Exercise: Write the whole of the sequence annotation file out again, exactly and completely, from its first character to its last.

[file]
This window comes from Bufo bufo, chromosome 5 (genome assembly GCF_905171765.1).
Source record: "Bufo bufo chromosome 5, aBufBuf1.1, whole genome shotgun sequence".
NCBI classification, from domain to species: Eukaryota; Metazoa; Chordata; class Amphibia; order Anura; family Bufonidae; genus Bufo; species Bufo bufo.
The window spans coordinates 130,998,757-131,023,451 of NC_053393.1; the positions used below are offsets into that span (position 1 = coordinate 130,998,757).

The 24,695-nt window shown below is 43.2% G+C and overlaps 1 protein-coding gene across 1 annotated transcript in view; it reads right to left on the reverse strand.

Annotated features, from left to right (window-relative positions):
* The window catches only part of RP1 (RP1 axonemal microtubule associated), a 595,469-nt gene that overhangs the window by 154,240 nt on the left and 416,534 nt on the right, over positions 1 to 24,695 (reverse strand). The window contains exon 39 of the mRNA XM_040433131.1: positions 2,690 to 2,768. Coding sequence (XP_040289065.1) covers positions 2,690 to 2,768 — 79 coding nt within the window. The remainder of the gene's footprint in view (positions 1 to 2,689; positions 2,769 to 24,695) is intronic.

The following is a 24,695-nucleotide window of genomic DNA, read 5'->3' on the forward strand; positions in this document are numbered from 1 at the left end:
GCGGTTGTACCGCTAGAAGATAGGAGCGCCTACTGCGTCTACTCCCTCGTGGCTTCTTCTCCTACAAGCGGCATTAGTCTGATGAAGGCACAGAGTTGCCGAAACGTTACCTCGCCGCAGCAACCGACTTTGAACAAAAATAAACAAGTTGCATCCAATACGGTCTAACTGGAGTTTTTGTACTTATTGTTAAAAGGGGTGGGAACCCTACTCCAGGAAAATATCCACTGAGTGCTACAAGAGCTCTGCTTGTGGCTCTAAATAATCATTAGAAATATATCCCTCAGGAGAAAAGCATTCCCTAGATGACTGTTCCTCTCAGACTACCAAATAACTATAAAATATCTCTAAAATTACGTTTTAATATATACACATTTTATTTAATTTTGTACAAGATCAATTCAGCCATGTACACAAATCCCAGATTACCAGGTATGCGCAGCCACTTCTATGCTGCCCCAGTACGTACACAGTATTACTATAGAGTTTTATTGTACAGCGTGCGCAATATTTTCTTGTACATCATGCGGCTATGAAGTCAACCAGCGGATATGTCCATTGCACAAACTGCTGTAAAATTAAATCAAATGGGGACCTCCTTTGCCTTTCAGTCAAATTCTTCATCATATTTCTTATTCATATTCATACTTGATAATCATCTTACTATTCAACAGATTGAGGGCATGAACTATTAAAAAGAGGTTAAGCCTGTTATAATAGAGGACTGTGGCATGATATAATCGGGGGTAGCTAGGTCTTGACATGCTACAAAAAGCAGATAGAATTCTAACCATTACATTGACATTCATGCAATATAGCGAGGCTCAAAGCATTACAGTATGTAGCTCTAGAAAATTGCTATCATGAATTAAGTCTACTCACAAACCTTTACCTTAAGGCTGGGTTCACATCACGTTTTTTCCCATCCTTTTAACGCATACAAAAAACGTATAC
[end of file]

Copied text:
This window comes from Bufo bufo, chromosome 5 (genome assembly GCF_905171765.1).
Source record: "Bufo bufo chromosome 5, aBufBuf1.1, whole genome shotgun sequence".
NCBI classification, from domain to species: Eukaryota; Metazoa; Chordata; class Amphibia; order Anura; family Bufonidae; genus Bufo; species Bufo bufo.
The window spans coordinates 130,998,757-131,023,451 of NC_053393.1; the positions used below are offsets into that span (position 1 = coordinate 130,998,757).

The 24,695-nt window shown below is 43.2% G+C and overlaps 1 protein-coding gene across 1 annotated transcript in view; it reads right to left on the reverse strand.

Annotated features, from left to right (window-relative positions):
* The window catches only part of RP1 (RP1 axonemal microtubule associated), a 595,469-nt gene that overhangs the window by 154,240 nt on the left and 416,534 nt on the right, over positions 1 to 24,695 (reverse strand). The window contains exon 39 of the mRNA XM_040433131.1: positions 2,690 to 2,768. Coding sequence (XP_040289065.1) covers positions 2,690 to 2,768 — 79 coding nt within the window. The remainder of the gene's footprint in view (positions 1 to 2,689; positions 2,769 to 24,695) is intronic.

The following is a 24,695-nucleotide window of genomic DNA, read 5'->3' on the forward strand; positions in this document are numbered from 1 at the left end:
GCGGTTGTACCGCTAGAAGATAGGAGCGCCTACTGCGTCTACTCCCTCGTGGCTTCTTCTCCTACAAGCGGCATTAGTCTGATGAAGGCACAGAGTTGCCGAAACGTTACCTCGCCGCAGCAACCGACTTTGAACAAAAATAAACAAGTTGCATCCAATACGGTCTAACTGGAGTTTTTGTACTTATTGTTAAAAGGGGTGGGAACCCTACTCCAGGAAAATATCCACTGAGTGCTACAAGAGCTCTGCTTGTGGCTCTAAATAATCATTAGAAATATATCCCTCAGGAGAAAAGCATTCCCTAGATGACTGTTCCTCTCAGACTACCAAATAACTATAAAATATCTCTAAAATTACGTTTTAATATATACACATTTTATTTAATTTTGTACAAGATCAATTCAGCCATGTACACAAATCCCAGATTACCAGGTATGCGCAGCCACTTCTATGCTGCCCCAGTACGTACACAGTATTACTATAGAGTTTTATTGTACAGCGTGCGCAATATTTTCTTGTACATCATGCGGCTATGAAGTCAACCAGCGGATATGTCCATTGCACAAACTGCTGTAAAATTAAATCAAATGGGGACCTCCTTTGCCTTTCAGTCAAATTCTTCATCATATTTCTTATTCATATTCATACTTGATAATCATCTTACTATTCAACAGATTGAGGGCATGAACTATTAAAAAGAGGTTAAGCCTGTTATAATAGAGGACTGTGGCATGATATAATCGGGGGTAGCTAGGTCTTGACATGCTACAAAAAGCAGATAGAATTCTAACCATTACATTGACATTCATGCAATATAGCGAGGCTCAAAGCATTACAGTATGTAGCTCTAGAAAATTGCTATCATGAATTAAGTCTACTCACAAACCTTTACCTTAAGGCTGGGTTCACATCACGTTTTTTCCCATCCTTTTAACGCATACAAAAAACGTATAC